Lead University: Lehigh University
PI: Dan M. Frangopol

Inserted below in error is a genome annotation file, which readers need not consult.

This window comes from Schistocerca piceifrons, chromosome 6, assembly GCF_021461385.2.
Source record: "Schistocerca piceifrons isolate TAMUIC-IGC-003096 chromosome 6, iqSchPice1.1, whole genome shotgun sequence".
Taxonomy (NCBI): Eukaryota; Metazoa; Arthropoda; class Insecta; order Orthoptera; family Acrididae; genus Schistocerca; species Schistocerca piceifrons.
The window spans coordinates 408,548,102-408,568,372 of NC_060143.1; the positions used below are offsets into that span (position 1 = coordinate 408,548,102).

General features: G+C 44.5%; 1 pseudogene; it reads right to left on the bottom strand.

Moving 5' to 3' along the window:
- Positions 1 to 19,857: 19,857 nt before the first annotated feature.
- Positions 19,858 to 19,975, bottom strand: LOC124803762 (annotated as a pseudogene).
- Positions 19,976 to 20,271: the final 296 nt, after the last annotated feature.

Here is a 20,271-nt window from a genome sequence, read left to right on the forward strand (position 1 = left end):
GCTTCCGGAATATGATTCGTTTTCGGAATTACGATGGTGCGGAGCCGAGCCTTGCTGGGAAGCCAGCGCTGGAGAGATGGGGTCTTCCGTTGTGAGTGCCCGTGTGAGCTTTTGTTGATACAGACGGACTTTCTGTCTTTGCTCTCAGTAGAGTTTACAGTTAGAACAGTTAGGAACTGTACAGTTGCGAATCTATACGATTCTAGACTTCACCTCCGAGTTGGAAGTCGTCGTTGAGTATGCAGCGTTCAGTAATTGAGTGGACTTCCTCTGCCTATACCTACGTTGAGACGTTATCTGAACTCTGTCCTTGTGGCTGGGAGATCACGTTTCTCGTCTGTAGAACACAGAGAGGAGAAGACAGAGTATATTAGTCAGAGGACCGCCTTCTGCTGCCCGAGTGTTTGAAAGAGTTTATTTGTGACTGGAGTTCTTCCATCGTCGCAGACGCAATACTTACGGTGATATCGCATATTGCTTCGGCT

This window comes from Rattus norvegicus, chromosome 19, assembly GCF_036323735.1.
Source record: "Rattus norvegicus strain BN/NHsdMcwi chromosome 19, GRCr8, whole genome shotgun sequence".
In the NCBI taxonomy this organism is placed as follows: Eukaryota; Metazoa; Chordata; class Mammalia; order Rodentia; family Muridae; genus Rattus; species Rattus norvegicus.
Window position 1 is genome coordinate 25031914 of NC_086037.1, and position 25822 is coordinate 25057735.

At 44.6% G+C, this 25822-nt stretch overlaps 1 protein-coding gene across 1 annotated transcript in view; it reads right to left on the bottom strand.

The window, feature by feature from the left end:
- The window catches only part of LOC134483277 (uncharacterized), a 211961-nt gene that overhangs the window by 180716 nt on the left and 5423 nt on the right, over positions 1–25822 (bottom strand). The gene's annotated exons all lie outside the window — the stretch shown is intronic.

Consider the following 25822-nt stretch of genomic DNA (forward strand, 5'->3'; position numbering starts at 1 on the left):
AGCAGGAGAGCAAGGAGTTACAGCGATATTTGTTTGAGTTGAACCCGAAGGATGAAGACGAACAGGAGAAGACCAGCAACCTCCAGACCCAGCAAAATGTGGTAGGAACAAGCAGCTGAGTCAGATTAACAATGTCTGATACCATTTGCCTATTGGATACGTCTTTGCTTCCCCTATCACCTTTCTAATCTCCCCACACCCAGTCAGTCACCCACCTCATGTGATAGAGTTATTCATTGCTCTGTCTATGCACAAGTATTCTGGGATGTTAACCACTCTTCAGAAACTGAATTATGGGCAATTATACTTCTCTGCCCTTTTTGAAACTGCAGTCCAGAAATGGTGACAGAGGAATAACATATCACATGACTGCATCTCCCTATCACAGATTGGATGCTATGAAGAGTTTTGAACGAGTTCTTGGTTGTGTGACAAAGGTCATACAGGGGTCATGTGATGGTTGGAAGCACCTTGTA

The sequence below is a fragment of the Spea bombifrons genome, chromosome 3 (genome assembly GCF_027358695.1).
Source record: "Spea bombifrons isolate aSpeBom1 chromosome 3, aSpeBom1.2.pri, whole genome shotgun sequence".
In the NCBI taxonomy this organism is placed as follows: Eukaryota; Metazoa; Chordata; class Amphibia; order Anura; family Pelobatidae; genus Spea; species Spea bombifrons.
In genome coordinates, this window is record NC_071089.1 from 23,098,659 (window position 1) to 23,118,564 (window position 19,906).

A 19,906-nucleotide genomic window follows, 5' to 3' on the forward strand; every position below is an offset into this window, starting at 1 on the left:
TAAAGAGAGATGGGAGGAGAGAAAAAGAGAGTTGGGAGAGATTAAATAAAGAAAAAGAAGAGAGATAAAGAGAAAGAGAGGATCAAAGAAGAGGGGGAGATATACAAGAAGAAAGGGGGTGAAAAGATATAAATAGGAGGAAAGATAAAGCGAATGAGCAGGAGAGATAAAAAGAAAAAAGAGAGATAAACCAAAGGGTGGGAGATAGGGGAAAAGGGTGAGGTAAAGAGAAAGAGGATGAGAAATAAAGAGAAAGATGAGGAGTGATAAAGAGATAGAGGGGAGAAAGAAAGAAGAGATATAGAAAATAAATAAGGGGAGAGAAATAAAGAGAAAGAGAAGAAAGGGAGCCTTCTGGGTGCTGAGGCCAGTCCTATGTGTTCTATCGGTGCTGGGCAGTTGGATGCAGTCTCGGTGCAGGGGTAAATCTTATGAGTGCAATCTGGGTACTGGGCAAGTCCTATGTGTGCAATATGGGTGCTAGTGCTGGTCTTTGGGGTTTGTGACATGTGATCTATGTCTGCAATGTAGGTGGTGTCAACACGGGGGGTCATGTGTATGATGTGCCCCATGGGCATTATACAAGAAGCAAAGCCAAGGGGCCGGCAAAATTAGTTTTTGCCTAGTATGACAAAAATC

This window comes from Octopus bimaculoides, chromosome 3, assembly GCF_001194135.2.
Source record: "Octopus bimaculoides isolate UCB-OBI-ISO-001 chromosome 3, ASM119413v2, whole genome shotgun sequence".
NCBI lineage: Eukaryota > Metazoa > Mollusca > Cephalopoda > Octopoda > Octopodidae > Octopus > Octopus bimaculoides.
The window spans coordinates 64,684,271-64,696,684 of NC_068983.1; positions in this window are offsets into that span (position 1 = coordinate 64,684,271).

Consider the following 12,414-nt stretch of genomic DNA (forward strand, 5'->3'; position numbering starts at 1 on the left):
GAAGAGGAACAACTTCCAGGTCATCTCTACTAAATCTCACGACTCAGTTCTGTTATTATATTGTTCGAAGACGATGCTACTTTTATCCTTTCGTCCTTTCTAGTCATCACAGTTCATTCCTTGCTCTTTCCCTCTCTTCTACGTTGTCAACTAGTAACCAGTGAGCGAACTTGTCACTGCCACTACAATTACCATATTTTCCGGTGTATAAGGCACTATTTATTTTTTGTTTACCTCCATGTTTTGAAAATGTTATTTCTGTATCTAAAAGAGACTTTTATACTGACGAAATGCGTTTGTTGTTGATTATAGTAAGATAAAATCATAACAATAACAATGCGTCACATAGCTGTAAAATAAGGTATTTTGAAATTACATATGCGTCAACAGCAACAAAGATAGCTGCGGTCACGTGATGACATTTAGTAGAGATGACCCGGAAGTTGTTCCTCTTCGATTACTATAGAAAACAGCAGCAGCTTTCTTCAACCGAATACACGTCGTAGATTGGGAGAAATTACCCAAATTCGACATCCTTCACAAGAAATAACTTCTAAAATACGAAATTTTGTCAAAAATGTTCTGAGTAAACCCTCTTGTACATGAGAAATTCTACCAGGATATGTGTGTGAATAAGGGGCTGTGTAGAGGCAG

Steel bridges under severe chloride exposure, due to de-icing salts or marine environmental effects, require frequent maintenance and repair activities to extend their service life and maintain an adequate performance level. In addition to the direct cost, these maintenance actions may lead to indirect costs associated with traffic delays and environmental effects, which can significantly increase the life-cycle cost of the bridge under consideration. The use of more sustainable materials, such as maintenance-free steel, may increase the initial cost of the structure; however, the life-cycle cost, including the maintenance actions along the service life and their associated indirect effects, can be significantly reduced. Also, the risk and resilience of structures made of high strength steel can be significantly lower and larger than that of structures made of conventional steel, respectively. Outcomes of this project include: (a) analysis and prediction of risk, resilience, life-cycle cost and sustainability of steel bridges made with the corrosion-resistant A1010 steel; (b) analysis and prediction of risk, resilience, life-cycle cost and sustainability of steel bridges made without corrosion resistant steel; and (c) comparison between the results obtained in (a) and (b) quantifying the long-term benefits of steel bridges made of corrosion resistant steel in terms of risk, resilience, life-cycle cost and sustainability. Outcomes from this project are relevant to the Nation’s steel bridge infrastructure, and in particular should provide economic and social benefits to Pennsylvania where steel bridges represent the majority of the total number of highway bridges. Companies such as ArcelorMittal will benefit from this project by using a risk- resilience- life-cycle cost- sustainability model that will clearly indicate the long-term benefits of using maintenance-free steel.